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|16||"Transurethral Needle Ablation (TUNA) of the Prostate Using Low-Level Radiofrequency Energy: An Animal Experimental Study," by B. Goldwasser et al., Eur. Urol, vol. 24, 1993, pp. 400-405.|
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|22||Abstract 0873, "Porous Metal Tipped Catheter Produces Larger Radiofrequency Lesions Through Tip Cooling," by D. Bergau et al, Children's Hospital, Boston, MA.|
|23||Abstract 121, "Tissue Temperatures in Radiofrequency Ablation Using a Saline Irrigated Electrode Versus Temperature Monitoring in a Canine Thigh Muscle Preparation," by H. Nakagawa et al., Abstracts from the 67th Scientific Sessions.|
|24||Abstract 1291, "Increase in the Lesion Size and Decrease in the Impedance Rise with a Saline Infusion Electrode Catheter for Radiofrequency Catheter Ablation," by S.K. Stephen Huang et al., Circulation, vol. 80, No. 4, Oct. 1989.|
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|26||Abstract 166, "Developing and Testing a Feedback Control System for Microwave Ablation: In Vitro and In Vivo Results," by P.J. Wang, M.D. et al, PACE, vol. 17, Apr. 1994, Part II.|
|27||Abstract 168, "Laser and Radiofrequency Catheter Ablation of Ventricular Myocardium in Dogs: A Comparative Test," by S. Enders, M.D. et al, PACE, vol. 17, Apr. 1994, Part II.|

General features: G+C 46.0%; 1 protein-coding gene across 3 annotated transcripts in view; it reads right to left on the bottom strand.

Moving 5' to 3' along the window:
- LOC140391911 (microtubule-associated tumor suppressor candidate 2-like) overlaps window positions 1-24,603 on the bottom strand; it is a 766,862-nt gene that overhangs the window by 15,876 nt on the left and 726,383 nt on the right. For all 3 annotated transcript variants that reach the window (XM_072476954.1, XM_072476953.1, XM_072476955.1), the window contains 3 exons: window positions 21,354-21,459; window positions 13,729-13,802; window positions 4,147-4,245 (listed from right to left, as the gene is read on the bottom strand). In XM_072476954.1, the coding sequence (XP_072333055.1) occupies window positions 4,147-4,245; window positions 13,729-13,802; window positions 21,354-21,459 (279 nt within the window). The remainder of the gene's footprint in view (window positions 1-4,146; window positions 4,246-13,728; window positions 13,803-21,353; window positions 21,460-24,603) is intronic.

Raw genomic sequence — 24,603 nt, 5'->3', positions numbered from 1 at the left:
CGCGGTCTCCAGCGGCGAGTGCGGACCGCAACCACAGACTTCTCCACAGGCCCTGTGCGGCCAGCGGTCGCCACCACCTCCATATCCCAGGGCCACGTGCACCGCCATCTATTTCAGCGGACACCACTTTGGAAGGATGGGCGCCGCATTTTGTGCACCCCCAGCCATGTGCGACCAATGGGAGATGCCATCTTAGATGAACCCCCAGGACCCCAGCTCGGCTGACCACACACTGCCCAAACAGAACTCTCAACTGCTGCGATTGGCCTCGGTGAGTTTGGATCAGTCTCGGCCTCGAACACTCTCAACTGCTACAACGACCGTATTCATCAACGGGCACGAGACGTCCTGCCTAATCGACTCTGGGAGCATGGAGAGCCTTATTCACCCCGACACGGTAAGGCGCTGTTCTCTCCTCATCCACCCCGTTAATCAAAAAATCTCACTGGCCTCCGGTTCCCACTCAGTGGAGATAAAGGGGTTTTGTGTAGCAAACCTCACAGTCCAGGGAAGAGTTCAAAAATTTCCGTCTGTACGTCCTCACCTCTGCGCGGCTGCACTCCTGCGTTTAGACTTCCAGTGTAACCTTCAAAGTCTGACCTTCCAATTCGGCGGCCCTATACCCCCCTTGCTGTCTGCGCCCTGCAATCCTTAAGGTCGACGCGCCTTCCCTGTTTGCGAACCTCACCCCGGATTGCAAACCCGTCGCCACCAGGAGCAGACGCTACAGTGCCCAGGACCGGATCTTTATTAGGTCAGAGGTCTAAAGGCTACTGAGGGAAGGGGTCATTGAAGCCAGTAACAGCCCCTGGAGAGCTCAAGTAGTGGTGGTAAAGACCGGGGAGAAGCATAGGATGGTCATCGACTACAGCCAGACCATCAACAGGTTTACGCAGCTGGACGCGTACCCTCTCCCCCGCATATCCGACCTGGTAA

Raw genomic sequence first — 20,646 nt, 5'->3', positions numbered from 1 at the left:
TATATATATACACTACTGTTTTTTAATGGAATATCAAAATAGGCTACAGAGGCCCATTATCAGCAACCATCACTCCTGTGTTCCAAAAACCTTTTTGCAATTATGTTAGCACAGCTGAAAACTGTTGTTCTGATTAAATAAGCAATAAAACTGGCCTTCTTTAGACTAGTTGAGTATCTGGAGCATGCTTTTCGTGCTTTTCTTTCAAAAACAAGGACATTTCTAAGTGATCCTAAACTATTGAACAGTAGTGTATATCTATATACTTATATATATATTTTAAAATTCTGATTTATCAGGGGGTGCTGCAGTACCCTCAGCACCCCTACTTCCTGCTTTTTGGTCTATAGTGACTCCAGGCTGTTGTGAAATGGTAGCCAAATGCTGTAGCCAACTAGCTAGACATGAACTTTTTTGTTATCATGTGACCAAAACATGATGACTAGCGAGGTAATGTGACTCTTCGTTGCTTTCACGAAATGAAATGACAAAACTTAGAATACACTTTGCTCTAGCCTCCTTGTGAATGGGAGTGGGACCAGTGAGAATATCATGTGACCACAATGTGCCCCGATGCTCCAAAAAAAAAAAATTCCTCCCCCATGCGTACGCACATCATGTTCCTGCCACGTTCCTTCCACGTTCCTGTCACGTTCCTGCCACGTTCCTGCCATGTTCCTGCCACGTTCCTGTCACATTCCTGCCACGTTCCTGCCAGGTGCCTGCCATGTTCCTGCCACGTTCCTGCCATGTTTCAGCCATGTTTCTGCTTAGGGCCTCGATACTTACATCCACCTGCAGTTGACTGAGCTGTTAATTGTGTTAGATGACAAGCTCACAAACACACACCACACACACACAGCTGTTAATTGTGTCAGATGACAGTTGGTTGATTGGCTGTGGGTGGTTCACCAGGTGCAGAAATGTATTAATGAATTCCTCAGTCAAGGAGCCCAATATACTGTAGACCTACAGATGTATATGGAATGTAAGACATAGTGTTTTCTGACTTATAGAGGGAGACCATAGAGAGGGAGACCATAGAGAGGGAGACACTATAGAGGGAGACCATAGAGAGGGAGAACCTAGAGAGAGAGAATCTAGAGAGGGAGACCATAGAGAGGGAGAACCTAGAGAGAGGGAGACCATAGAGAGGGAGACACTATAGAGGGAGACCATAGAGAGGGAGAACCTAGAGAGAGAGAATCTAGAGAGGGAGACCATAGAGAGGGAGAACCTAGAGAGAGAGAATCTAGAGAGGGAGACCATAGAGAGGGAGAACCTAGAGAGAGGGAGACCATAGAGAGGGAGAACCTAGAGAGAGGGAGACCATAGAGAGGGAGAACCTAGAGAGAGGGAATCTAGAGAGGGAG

|28||Abstract 22, "Tip Temperature is not an Indicator of Intramyocardial Temperatures During Radiofrequency Catheter Ablation," by Sean Mackey, MD, et al, PACE, vol. 17, Apr. 1994, Part II.|
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|31||Abstract 290, "Electrode Temperature During Radiofrequency Catheter Ablation Procedures: Relationship to Ablation Target and Ablation Result," by H. Calkins, M.D. et al, PACE, vol. 17, Apr. 1994, Part II.|
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|U.S. Classification||606/41, 606/49, 606/46, 607/99, 606/45|
|International Classification||A61B18/08, A61B18/14, A61B18/00, A61B18/12|
|Cooperative Classification||A61B2018/1253, A61B2018/00196, A61B2018/1417, A61M3/0279, A61B18/1815, A61B2218/007, A61B2018/1861, A61B18/1402, A61B2018/00291, A61B2018/1472, A61B2218/002, A61B2018/1475|
|European Classification||A61B18/14B, A61M3/02H|
|9 Mar 2012||FPAY||Fee payment|
Year of fee payment: 4
|22 Apr 2016||REMI||Maintenance fee reminder mailed|
|9 Sep 2016||LAPS||Lapse for failure to pay maintenance fees|
|1 Nov 2016||FP||Expired due to failure to pay maintenance fee|
Effective date: 20160909